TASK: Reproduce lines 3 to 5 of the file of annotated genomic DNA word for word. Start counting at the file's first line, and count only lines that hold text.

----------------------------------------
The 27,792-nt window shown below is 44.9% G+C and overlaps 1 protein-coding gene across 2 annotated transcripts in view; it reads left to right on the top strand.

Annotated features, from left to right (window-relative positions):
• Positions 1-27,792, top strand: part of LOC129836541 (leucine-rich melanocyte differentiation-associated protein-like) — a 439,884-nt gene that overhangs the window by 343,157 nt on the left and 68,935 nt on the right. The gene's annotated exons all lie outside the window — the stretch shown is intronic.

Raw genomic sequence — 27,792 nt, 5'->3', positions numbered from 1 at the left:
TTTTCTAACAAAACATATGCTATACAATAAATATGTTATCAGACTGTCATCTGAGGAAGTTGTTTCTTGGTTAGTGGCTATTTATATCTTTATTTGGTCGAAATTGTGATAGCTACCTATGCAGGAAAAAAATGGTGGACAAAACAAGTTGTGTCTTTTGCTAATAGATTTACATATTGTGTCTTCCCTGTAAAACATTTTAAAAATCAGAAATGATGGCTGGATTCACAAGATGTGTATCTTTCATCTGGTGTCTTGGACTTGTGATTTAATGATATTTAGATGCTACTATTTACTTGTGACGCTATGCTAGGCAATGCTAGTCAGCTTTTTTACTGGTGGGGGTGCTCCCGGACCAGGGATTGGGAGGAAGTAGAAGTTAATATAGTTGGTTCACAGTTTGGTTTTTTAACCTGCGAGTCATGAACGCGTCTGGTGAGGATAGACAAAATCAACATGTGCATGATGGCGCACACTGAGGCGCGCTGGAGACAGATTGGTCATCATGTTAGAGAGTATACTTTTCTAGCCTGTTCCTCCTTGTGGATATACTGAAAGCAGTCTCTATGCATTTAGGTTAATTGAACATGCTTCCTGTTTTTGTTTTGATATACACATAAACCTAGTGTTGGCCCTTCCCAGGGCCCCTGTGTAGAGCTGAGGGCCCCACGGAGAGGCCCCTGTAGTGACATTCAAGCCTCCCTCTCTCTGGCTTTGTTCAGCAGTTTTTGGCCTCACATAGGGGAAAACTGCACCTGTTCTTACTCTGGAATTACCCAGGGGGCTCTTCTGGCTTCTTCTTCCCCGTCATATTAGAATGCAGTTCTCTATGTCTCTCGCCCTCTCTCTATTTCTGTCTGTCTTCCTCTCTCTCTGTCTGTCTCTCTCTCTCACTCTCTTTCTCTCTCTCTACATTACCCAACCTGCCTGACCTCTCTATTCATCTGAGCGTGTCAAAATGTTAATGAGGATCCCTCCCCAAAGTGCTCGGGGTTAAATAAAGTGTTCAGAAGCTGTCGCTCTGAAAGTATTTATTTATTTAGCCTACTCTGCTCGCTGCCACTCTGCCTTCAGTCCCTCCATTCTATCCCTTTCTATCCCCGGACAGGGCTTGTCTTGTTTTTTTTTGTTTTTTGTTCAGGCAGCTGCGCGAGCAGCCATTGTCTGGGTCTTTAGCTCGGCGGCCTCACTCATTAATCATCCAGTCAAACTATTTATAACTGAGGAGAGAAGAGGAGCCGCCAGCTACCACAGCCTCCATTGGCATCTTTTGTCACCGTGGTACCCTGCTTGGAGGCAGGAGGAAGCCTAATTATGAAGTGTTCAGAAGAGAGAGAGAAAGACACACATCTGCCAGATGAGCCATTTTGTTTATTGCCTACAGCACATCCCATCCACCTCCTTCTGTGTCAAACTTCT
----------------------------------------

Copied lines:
• Positions 1-27,792, top strand: part of LOC129836541 (leucine-rich melanocyte differentiation-associated protein-like) — a 439,884-nt gene that overhangs the window by 343,157 nt on the left and 68,935 nt on the right. The gene's annotated exons all lie outside the window — the stretch shown is intronic.

Raw genomic sequence — 27,792 nt, 5'->3', positions numbered from 1 at the left:
TTTTCTAACAAAACATATGCTATACAATAAATATGTTATCAGACTGTCATCTGAGGAAGTTGTTTCTTGGTTAGTGGCTATTTATATCTTTATTTGGTCGAAATTGTGATAGCTACCTATGCAGGAAAAAAATGGTGGACAAAACAAGTTGTGTCTTTTGCTAATAGATTTACATATTGTGTCTTCCCTGTAAAACATTTTAAAAATCAGAAATGATGGCTGGATTCACAAGATGTGTATCTTTCATCTGGTGTCTTGGACTTGTGATTTAATGATATTTAGATGCTACTATTTACTTGTGACGCTATGCTAGGCAATGCTAGTCAGCTTTTTTACTGGTGGGGGTGCTCCCGGACCAGGGATTGGGAGGAAGTAGAAGTTAATATAGTTGGTTCACAGTTTGGTTTTTTAACCTGCGAGTCATGAACGCGTCTGGTGAGGATAGACAAAATCAACATGTGCATGATGGCGCACACTGAGGCGCGCTGGAGACAGATTGGTCATCATGTTAGAGAGTATACTTTTCTAGCCTGTTCCTCCTTGTGGATATACTGAAAGCAGTCTCTATGCATTTAGGTTAATTGAACATGCTTCCTGTTTTTGTTTTGATATACACATAAACCTAGTGTTGGCCCTTCCCAGGGCCCCTGTGTAGAGCTGAGGGCCCCACGGAGAGGCCCCTGTAGTGACATTCAAGCCTCCCTCTCTCTGGCTTTGTTCAGCAGTTTTTGGCCTCACATAGGGGAAAACTGCACCTGTTCTTACTCTGGAATTACCCAGGGGGCTCTTCTGGCTTCTTCTTCCCCGTCATATTAGAATGCAGTTCTCTATGTCTCTCGCCCTCTCTCTATTTCTGTCTGTCTTCCTCTCTCTCTGTCTGTCTCTCTCTCTCACTCTCTTTCTCTCTCTCTACATTACCCAACCTGCCTGACCTCTCTATTCATCTGAGCGTGTCAAAATGTTAATGAGGATCCCTCCCCAAAGTGCTCGGGGTTAAATAAAGTGTTCAGAAGCTGTCGCTCTGAAAGTATTTATTTATTTAGCCTACTCTGCTCGCTGCCACTCTGCCTTCAGTCCCTCCATTCTATCCCTTTCTATCCCCGGACAGGGCTTGTCTTGTTTTTTTTTGTTTTTTGTTCAGGCAGCTGCGCGAGCAGCCATTGTCTGGGTCTTTAGCTCGGCGGCCTCACTCATTAATCATCCAGTCAAACTATTTATAACTGAGGAGAGAAGAGGAGCCGCCAGCTACCACAGCCTCCATTGGCATCTTTTGTCACCGTGGTACCCTGCTTGGAGGCAGGAGGAAGCCTAATTATGAAGTGTTCAGAAGAGAGAGAGAAAGACACACATCTGCCAGATGAGCCATTTTGTTTATTGCCTACAGCACATCCCATCCACCTCCTTCTGTGTCAAACTTCT